The political economy of displacement and refugee flows
Large-scale population movements disrupt the economies and social fabrics of many countries. Understanding how substantial populations of involuntarily displaced individuals fare economically and how host communities are affected is crucial. This research explores the developmental impacts of refugee flows and the effect on host communities, and whether this differs across locations. It also examines the impact of resettlement on the refugees themselves and how mass immigration affects politics and voting patterns.
This project aims to assess the short, medium and long-term consequences of the massive refugee influx that Greece experienced in the mid-1920s, when more than one million Greek-speaking people residing in Asia Minor and other parts of the Ottoman Empire had to abandon their homes and settled in Greece. Investigating the economic and political repercussions on the local communities of this historical watershed is the focus of this research.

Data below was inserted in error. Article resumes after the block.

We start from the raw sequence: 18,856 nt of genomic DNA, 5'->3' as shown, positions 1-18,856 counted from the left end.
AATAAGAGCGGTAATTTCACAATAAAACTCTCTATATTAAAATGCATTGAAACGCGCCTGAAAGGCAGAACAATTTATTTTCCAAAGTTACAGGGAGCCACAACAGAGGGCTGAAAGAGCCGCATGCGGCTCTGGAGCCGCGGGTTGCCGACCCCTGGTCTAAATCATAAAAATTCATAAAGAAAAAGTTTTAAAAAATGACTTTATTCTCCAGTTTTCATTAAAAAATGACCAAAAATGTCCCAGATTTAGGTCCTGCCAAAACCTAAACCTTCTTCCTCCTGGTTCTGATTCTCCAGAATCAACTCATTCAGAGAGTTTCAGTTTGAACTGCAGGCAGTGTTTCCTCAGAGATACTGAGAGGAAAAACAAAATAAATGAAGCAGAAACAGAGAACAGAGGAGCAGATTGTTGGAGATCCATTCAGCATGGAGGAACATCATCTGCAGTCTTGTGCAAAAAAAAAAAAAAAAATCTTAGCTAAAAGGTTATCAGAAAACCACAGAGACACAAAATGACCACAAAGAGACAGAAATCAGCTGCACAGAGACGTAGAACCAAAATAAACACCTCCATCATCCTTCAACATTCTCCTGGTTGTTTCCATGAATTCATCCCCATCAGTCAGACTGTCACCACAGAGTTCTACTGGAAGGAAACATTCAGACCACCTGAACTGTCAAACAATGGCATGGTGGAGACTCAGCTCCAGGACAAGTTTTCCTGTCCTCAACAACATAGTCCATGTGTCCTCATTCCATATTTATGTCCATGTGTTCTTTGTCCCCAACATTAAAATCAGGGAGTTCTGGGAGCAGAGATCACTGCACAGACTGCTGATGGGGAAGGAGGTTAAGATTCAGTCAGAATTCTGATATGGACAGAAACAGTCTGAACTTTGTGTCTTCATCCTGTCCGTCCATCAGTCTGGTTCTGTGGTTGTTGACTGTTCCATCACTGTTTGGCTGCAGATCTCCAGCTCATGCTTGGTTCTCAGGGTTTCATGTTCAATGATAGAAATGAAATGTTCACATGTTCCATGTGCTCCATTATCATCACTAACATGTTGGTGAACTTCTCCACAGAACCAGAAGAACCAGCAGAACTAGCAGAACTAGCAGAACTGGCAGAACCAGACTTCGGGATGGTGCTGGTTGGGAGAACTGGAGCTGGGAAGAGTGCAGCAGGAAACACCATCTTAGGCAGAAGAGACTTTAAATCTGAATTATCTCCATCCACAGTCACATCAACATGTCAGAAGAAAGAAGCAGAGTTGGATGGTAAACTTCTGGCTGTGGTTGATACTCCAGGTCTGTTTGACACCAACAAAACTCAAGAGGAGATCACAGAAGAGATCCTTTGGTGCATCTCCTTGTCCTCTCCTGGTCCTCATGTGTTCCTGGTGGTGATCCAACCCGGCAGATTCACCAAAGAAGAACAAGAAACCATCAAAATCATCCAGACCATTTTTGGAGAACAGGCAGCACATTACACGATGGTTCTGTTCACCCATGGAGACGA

As conflict and environmental issues are pushing millions of people to relocate, this research will help understand policy-relevant questions on the political economy of displacement and refugee flows. It will examine the development impact of refugee resettlement and shed light on education, entrepreneurship and occupational choices, as well as the impact of the refugee resettlement on voting and conflict during the Greek civil war.
- Stelios Michalopoulos, Associate Professor of Economics, Brown University
Elias Papaioannou is Professor of Economics at London Business School and Academic Director of the Wheeler Institute for Business and Development. Elias’s research focuses on international finance, political economy, applied econometrics and growth and development. It has been published in leading peer-reviewed journals and his work has appeared in numerous edited collections.